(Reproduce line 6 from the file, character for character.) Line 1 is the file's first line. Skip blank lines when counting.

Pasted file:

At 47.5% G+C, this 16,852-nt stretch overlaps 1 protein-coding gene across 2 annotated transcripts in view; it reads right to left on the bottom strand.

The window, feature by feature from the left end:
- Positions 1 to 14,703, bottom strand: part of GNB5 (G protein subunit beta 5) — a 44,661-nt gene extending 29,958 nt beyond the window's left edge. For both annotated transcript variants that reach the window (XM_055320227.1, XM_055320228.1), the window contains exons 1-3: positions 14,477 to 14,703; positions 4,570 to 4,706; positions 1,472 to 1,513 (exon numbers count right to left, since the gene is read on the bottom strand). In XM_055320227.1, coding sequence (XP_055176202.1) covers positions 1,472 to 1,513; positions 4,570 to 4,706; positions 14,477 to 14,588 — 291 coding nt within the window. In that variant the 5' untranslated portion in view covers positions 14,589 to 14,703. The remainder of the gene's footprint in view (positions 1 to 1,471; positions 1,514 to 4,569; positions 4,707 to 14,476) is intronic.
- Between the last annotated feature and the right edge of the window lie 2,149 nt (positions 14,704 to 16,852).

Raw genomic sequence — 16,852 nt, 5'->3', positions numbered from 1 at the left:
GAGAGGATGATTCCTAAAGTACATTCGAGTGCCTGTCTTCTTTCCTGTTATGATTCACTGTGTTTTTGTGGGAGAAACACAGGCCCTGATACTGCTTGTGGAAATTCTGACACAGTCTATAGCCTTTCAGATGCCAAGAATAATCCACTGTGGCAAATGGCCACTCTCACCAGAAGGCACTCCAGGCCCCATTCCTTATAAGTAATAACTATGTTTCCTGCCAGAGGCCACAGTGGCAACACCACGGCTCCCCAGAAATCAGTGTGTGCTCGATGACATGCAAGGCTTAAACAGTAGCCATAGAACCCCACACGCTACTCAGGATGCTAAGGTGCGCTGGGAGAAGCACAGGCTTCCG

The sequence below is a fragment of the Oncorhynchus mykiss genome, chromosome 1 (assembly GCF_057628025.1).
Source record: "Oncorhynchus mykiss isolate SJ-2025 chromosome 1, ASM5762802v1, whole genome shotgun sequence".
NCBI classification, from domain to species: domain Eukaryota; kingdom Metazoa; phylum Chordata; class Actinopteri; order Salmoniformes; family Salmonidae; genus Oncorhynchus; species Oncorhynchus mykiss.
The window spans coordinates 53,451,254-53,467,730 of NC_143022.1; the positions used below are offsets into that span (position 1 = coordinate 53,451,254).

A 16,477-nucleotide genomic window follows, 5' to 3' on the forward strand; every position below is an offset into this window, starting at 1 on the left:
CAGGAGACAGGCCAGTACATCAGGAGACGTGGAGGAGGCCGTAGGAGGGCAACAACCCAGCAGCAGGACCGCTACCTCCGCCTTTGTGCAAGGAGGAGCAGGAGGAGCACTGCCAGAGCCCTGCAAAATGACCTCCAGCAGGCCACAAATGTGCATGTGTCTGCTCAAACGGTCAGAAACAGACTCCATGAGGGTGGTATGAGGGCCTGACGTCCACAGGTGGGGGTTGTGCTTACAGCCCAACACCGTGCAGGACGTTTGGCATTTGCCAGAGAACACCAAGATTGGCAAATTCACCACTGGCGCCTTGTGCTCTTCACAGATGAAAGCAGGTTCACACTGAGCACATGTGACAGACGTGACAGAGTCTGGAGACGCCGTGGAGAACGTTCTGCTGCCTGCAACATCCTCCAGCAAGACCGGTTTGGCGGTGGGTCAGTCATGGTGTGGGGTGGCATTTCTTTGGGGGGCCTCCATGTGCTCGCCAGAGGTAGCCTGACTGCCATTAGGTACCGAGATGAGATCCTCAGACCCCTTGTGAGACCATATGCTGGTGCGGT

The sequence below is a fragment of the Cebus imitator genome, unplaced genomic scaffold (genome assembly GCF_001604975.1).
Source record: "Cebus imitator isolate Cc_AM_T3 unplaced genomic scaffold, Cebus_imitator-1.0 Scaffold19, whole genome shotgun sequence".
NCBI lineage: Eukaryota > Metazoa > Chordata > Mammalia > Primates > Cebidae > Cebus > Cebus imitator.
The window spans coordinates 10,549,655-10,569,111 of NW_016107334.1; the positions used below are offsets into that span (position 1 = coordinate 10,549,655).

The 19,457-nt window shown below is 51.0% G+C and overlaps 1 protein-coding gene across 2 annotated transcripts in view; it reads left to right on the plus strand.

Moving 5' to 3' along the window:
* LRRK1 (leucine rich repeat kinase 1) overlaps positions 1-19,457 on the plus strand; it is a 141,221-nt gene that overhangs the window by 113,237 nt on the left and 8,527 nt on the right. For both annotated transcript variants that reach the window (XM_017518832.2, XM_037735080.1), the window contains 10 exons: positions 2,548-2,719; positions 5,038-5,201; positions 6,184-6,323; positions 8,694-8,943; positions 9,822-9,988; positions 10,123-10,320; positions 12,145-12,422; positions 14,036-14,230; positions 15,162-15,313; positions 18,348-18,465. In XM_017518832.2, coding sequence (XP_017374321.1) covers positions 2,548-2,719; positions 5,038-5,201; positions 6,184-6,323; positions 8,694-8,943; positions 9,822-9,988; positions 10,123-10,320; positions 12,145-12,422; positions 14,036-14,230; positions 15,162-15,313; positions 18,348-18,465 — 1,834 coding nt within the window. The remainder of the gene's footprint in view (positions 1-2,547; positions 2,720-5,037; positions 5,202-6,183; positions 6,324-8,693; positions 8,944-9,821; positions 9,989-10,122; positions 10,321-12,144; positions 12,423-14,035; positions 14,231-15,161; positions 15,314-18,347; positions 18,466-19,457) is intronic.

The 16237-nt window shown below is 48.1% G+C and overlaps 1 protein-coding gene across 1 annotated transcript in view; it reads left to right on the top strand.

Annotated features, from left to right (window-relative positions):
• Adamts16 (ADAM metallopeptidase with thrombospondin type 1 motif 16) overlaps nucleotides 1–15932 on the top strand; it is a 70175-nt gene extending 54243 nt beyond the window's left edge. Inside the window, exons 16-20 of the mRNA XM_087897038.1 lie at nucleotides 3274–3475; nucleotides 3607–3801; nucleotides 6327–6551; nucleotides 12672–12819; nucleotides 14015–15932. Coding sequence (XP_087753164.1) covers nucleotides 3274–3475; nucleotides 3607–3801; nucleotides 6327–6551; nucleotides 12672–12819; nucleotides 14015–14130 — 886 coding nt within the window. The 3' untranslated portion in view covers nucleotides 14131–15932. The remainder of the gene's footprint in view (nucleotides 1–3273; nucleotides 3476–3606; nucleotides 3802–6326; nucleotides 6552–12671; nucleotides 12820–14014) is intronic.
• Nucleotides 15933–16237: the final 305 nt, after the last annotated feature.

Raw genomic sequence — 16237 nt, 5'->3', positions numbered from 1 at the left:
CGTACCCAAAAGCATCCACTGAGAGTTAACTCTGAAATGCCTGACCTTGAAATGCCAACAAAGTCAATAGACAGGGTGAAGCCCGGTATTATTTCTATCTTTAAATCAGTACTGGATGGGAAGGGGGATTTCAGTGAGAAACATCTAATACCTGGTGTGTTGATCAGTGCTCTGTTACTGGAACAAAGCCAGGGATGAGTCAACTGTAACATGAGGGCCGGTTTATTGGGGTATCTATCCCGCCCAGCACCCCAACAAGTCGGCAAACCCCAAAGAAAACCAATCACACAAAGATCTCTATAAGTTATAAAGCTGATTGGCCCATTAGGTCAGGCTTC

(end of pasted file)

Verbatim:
GAGAGGATGATTCCTAAAGTACATTCGAGTGCCTGTCTTCTTTCCTGTTATGATTCACTGTGTTTTTGTGGGAGAAACACAGGCCCTGATACTGCTTGTGGAAATTCTGACACAGTCTATAGCCTTTCAGATGCCAAGAATAATCCACTGTGGCAAATGGCCACTCTCACCAGAAGGCACTCCAGGCCCCATTCCTTATAAGTAATAACTATGTTTCCTGCCAGAGGCCACAGTGGCAACACCACGGCTCCCCAGAAATCAGTGTGTGCTCGATGACATGCAAGGCTTAAACAGTAGCCATAGAACCCCACACGCTACTCAGGATGCTAAGGTGCGCTGGGAGAAGCACAGGCTTCCG